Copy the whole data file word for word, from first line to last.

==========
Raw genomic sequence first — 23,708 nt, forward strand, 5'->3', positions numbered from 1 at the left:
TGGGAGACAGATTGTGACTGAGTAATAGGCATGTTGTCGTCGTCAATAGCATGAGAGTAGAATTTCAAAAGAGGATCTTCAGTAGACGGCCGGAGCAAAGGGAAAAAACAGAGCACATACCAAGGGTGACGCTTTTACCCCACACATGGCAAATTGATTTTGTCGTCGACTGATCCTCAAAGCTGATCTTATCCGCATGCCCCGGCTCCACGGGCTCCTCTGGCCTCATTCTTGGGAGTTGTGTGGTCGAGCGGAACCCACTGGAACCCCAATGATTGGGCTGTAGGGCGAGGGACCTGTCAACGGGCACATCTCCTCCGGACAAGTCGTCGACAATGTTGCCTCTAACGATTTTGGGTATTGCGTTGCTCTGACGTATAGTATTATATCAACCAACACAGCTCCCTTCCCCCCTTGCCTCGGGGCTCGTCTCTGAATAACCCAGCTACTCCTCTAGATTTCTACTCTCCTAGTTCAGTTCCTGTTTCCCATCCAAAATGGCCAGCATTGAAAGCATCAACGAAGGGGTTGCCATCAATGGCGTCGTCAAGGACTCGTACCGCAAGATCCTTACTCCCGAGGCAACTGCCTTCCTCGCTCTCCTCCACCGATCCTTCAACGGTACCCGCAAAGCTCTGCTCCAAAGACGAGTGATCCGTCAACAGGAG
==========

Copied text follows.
Raw genomic sequence first — 23,708 nt, forward strand, 5'->3', positions numbered from 1 at the left:
TGGGAGACAGATTGTGACTGAGTAATAGGCATGTTGTCGTCGTCAATAGCATGAGAGTAGAATTTCAAAAGAGGATCTTCAGTAGACGGCCGGAGCAAAGGGAAAAAACAGAGCACATACCAAGGGTGACGCTTTTACCCCACACATGGCAAATTGATTTTGTCGTCGACTGATCCTCAAAGCTGATCTTATCCGCATGCCCCGGCTCCACGGGCTCCTCTGGCCTCATTCTTGGGAGTTGTGTGGTCGAGCGGAACCCACTGGAACCCCAATGATTGGGCTGTAGGGCGAGGGACCTGTCAACGGGCACATCTCCTCCGGACAAGTCGTCGACAATGTTGCCTCTAACGATTTTGGGTATTGCGTTGCTCTGACGTATAGTATTATATCAACCAACACAGCTCCCTTCCCCCCTTGCCTCGGGGCTCGTCTCTGAATAACCCAGCTACTCCTCTAGATTTCTACTCTCCTAGTTCAGTTCCTGTTTCCCATCCAAAATGGCCAGCATTGAAAGCATCAACGAAGGGGTTGCCATCAATGGCGTCGTCAAGGACTCGTACCGCAAGATCCTTACTCCCGAGGCAACTGCCTTCCTCGCTCTCCTCCACCGATCCTTCAACGGTACCCGCAAAGCTCTGCTCCAAAGACGAGTGATCCGTCAACAGGAG